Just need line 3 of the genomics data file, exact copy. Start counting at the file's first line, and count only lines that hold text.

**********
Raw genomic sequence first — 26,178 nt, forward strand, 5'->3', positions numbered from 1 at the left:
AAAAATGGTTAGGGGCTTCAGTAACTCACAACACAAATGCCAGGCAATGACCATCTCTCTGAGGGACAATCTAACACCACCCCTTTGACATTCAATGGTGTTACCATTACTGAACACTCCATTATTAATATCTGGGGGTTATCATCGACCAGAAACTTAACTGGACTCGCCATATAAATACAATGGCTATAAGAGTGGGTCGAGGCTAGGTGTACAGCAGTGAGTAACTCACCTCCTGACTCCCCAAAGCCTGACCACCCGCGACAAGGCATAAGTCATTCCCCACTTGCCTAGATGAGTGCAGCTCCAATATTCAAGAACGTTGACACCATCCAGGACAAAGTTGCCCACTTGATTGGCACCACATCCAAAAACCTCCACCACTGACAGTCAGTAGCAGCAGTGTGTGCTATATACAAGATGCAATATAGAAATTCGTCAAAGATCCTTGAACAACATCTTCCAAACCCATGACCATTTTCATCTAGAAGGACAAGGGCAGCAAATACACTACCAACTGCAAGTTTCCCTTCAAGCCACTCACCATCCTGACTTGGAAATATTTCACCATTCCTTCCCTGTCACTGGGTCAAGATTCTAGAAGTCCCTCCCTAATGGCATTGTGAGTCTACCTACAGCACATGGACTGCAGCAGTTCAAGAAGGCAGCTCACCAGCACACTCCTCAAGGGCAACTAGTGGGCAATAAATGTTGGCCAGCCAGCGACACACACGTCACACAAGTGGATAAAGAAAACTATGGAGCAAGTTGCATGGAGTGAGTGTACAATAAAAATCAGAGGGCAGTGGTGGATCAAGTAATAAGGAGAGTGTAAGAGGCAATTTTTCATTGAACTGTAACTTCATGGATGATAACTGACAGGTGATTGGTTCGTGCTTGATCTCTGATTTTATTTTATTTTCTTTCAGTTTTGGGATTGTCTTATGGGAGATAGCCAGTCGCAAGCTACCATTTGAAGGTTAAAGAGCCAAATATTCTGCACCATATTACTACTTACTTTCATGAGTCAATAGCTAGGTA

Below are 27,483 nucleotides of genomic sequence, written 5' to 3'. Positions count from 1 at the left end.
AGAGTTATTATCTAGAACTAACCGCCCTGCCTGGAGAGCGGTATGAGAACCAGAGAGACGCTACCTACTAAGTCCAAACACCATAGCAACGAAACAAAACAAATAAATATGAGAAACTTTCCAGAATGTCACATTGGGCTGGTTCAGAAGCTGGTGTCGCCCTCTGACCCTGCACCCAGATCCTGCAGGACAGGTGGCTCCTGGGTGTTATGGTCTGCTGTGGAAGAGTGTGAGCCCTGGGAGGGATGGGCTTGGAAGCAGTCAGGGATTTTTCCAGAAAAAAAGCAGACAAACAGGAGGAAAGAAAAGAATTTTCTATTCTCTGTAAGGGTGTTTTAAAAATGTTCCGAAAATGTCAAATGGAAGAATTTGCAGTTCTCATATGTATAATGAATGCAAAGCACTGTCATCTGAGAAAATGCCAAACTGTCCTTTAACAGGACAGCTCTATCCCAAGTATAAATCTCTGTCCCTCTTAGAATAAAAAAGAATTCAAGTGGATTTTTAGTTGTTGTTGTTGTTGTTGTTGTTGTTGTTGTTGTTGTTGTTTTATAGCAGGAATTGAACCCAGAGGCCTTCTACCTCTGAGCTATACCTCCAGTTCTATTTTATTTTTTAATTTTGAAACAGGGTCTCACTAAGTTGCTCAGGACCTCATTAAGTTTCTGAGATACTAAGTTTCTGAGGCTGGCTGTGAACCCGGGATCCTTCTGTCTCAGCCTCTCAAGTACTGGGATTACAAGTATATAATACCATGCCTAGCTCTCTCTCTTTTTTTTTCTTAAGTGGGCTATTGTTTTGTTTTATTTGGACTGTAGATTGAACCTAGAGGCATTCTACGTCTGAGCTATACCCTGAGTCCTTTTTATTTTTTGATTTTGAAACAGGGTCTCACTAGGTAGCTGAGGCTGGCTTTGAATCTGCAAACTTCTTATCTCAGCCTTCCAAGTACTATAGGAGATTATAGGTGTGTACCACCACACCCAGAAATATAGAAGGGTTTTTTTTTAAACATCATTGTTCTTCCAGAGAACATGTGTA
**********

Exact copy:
Below are 27,483 nucleotides of genomic sequence, written 5' to 3'. Positions count from 1 at the left end.